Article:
Antarctica is one of the most unique parts of our planet, it is full of natural resources, and is increasingly important for economic and strategic reasons. But, who owns Antarctica? Let’s talk about it on today’s episode of Thinking in English!
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Expanse (n) – a large, open area of land, water, or sky
The American Great Plains are a broad expanse of grassland
Precipitation (n) – water that falls from the clouds towards the ground, especially as rain or snow
Rain, snow, hail, and sleet are all types of precipitation
To converge (v) – if lines, roads, or paths converge, they move towards the same point where they join or meet
The paths all converge at the main gate of the park
To prohibit (v) – to officially refuse to allow something
Motor vehicles are prohibited from driving in the town centre
Claim (n) – a claims in a statement saying that you have a right to something
They asserted their claim to citizenship
Utopia (n) – a perfect society
Try and imagine a perfect society, a utopia, in which the government really got everything right
Contentious (adj) – causing, involving, or likely to cause disagreement and argument
She has some very contentious views on education
Provision (n) – a statement within an agreement or a law that a particular thing must happen or be done, especially before another can happen or be done
We have inserted certain provisions into the treaty to safeguard foreign workers
Pristine (adj) – original and pure; not spoiled or worn from use
The car seemed to be in pristine condition
A few weeks ago I recorded an episode talking about the oceans and continents of our planet. Go check it out if you haven’t already – it will be linked in the description! In that episode I mentioned that different countries and organisations have different ideas about how many continents there actually are on our planet. The continent model I was taught at school, and probably the most common around the world, is that there are 7 continents: Africa, Antarctica, Asia, Australasia (Oceania), Europe, North America, and South America. Out of these 7 continents, Antarctica stands out as the odd one out.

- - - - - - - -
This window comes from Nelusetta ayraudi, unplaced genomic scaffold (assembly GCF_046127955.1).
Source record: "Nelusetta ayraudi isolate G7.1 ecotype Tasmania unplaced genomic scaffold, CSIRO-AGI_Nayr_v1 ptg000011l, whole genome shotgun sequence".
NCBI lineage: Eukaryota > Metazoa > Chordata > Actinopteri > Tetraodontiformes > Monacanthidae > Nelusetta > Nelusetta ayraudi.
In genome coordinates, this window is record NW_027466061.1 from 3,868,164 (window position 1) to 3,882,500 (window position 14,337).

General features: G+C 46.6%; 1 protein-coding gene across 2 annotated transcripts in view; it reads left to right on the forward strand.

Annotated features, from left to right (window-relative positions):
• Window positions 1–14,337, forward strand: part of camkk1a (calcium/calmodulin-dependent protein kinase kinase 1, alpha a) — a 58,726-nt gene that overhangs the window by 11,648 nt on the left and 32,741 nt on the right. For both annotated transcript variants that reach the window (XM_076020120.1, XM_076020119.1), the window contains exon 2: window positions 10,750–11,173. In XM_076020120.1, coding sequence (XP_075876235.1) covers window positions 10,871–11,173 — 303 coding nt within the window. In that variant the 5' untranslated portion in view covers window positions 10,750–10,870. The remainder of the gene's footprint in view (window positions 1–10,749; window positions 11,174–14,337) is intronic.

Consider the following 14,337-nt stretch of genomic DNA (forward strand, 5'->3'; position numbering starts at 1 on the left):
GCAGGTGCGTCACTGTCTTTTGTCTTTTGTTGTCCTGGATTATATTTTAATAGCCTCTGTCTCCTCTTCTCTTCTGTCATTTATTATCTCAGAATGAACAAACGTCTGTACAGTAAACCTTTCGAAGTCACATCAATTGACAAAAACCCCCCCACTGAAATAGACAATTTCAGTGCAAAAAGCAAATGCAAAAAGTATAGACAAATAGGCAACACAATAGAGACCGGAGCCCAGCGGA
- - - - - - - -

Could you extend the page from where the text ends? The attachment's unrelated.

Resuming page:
Antarctica is the highest, coldest, driest, and windiest of all continents. In fact, Antarctica is actually a desert. When I think of a desert, I normally have an image of wide expanses of sand, scorching heat, and bright sun in my head; but this is not always the case. A desert is usually defined by levels of precipitation. And in Antarctica, it very rarely rains or snows. If, on the rare occasion, it does snow, the snow is not able to melt and over 45 million years has built up to become large and thick layers of ice. For this reason, Antarctica holds most of the world’s fresh water: experts estimate that between 60% and 90% of the planet’s fresh water is locked into the ice of Antarctica. If all of the ice in Antarctica was to melt, then global sea levels would rise around 60m. Unfortunately for use, the continent is also one of the most rapidly warming areas on Earth. Over the past 50 years, average temperatures across the region have increased by 3°C (37.4°F), five times the average increase on Earth.